Officially sanctioned despotism
EDITOR’S NOTE: Black families customarily give advice to their sons on how to behave when confronted by police.
Nothing was more frightening in Nazi Germany than the thunder of jackboots in the hallway as the Gestapo came to make an arrest. Equally terrifying was the raucous arrival of the Tonton Macoutes coming to silence an opponent of former President François “Papa Doc” Duvalier of Haiti. Despots understand the importance of fear as a psychological weapon necessary to maintain power.
Tyrants also understand that in a developed country there must be a claque of supporters to legitimize their authority. Hitler had the Brown Shirts who were willing to cede their human rights for a strong leader to rebuild the economy and provide order. Francisco Franco had the loyal Falangists. The enemy was always those who rejected the views of the despot’s supporters.
The police officials or their paramilitary replacements are always the ones to bring the grief to the rebelling citizenry in a totalitarian system. Even in a democratic society there is reason to be apprehensive about police enforcement of petty rules and regulations. However, there are racial differences as to how citizens perceive the police.
For decades African Americans have been objecting to their treatment by police all across the country. Most whites have taken little notice of those complaints. Then 17-year-old Trayvon Martin is gunned down in a Florida gated community by a volunteer in a neighborhood watch patrol and the whole nation seems to be concerned about the incident.
Such murders are not uncommon. Less than a month after the Trayvon Martin incident, Kendrec McDade, a 19-year-old unarmed black man was gunned down by the police in Pasadena, Calif. McDade was suspected of being involved in a robbery in which the robbers were said to be armed. It was later learned that McDade was innocent of the crime and the victim had lied about the robbers having guns.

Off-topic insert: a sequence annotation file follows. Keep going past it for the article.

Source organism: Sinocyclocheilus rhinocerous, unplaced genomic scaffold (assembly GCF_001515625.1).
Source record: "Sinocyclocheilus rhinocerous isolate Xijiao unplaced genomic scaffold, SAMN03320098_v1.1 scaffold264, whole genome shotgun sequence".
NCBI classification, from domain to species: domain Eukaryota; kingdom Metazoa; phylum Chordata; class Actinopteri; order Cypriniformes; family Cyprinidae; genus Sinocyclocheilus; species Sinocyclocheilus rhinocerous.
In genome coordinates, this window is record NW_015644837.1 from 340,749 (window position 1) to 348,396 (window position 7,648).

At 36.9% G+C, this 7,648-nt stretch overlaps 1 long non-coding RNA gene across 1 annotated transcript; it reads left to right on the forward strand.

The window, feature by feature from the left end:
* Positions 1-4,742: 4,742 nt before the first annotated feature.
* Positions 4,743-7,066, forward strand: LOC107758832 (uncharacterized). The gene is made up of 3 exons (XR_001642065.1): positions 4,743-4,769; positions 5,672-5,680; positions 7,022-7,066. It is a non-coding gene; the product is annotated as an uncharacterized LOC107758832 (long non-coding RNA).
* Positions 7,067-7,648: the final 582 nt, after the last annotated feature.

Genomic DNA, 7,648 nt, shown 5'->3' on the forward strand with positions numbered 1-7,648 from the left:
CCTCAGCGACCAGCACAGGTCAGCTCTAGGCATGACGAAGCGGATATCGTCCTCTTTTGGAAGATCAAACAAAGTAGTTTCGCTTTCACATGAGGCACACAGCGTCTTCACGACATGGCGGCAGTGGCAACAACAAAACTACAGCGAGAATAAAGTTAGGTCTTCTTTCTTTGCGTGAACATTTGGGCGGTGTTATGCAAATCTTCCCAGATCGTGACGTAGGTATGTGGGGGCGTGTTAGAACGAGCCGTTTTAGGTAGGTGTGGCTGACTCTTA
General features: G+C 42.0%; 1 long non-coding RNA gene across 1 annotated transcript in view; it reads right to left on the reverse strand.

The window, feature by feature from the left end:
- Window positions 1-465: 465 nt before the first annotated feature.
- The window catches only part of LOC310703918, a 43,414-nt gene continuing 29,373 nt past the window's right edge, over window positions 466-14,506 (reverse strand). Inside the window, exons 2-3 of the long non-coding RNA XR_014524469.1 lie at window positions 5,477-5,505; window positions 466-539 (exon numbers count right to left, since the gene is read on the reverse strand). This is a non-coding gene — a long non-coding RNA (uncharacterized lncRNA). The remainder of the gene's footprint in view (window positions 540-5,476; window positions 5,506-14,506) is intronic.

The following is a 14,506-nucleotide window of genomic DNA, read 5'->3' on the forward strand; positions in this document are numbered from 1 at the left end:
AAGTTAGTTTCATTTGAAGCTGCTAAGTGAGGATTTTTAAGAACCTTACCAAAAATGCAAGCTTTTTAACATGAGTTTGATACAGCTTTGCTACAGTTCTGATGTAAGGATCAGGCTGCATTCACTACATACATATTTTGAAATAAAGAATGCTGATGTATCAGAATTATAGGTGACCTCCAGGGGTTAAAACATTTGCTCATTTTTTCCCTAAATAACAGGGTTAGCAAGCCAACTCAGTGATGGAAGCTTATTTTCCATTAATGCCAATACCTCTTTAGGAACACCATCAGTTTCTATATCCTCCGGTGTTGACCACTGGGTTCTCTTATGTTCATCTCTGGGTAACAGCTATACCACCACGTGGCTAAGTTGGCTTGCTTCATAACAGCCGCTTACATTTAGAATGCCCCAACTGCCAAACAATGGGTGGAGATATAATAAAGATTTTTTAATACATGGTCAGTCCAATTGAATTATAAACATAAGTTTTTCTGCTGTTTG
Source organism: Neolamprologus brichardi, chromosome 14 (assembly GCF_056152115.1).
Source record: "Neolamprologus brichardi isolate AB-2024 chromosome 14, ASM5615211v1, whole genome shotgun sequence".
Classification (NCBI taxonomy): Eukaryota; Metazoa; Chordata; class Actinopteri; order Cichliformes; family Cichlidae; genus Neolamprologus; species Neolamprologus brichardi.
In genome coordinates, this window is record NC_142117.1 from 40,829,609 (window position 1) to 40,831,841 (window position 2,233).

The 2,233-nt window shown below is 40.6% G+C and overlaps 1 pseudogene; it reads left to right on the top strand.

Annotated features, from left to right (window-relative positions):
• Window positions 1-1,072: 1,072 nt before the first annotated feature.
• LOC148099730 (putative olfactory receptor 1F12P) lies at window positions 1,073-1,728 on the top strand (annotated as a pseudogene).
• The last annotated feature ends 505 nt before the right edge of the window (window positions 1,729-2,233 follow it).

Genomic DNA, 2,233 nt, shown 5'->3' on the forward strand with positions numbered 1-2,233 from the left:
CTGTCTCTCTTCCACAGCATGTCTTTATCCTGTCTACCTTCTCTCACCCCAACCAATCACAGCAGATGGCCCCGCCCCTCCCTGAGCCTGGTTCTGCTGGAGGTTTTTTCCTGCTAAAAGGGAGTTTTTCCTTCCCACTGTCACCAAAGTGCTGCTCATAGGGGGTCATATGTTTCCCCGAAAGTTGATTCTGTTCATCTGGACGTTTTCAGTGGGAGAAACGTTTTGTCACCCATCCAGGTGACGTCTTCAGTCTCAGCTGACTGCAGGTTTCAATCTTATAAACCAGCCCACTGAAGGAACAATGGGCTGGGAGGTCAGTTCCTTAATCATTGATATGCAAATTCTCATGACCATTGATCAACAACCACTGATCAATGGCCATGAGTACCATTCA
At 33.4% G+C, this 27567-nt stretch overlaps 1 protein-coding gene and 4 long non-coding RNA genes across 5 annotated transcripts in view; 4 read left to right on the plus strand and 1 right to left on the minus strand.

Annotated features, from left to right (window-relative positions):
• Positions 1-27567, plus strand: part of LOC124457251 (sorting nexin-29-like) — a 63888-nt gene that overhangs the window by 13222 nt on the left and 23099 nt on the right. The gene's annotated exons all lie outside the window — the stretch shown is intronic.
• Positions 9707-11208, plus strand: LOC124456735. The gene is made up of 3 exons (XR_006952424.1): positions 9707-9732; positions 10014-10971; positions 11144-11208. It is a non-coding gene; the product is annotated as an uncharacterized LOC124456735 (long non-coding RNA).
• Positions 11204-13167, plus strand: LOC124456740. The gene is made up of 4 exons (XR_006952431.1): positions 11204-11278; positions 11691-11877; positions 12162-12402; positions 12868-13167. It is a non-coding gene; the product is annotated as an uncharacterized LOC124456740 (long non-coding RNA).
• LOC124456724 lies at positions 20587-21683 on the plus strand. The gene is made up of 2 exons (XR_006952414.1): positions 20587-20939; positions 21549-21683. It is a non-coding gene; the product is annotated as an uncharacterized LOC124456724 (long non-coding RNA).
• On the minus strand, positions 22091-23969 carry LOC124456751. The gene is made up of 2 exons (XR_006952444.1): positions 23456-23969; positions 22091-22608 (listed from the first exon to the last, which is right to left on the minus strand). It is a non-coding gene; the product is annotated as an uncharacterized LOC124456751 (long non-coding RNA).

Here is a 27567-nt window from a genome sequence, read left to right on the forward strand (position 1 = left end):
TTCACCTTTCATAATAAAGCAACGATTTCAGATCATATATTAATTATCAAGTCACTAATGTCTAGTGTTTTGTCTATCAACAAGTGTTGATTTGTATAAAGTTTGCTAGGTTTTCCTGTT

It is customary for parents of black boys to instruct their children on how to be obsequious when stopped by the police. For black men, being stopped and frisked is an anticipated occurrence. According to Lazar Treschan, director of Youth Policy at the New York Community Service Society, there were 132,000 stops of black men 16 to 24 by the police in 2009. Since the Census Bureau data showed that only 120,000 black men of that age group lived in New York in 2009, then statistically every black man could be expected to be stopped and frisked at least once each year.
Blacks reasonably expect that uninvited contacts with the police can go bad, as they did for Kendrec McDade in California and Albert Florence in New Jersey. Mr. Florence was riding in his BMW with his wife at the wheel in 2005 when a state trooper pulled her over for speeding. A computerized data search found that he had an outstanding warrant for failing to pay a parking ticket.
Florence was arrested and held in jail in New Jersey for a week, and he was strip-searched every time he was moved to a different jail. It was later found that he had actually paid the fine. His lawsuit against Burlington County reached the U.S. Supreme Court last week.
In a 5-to-4 decision the court ruled that jail supervisors have the unfettered right to determine strip search policy. As far as the court is concerned, a person can be strip searched if he or she is arrested for jaywalking. There are few African Americans who believe that a white man riding in a BMW would even be arrested for failing to pay a parking fine.
The Bill of Rights still provides some protection for African Americans as a restraint against police excesses. However, many whites like Hitler’s Brown Shirts and Franco’s Falangists, support a level of police abuse that should be unacceptable in a democratic society.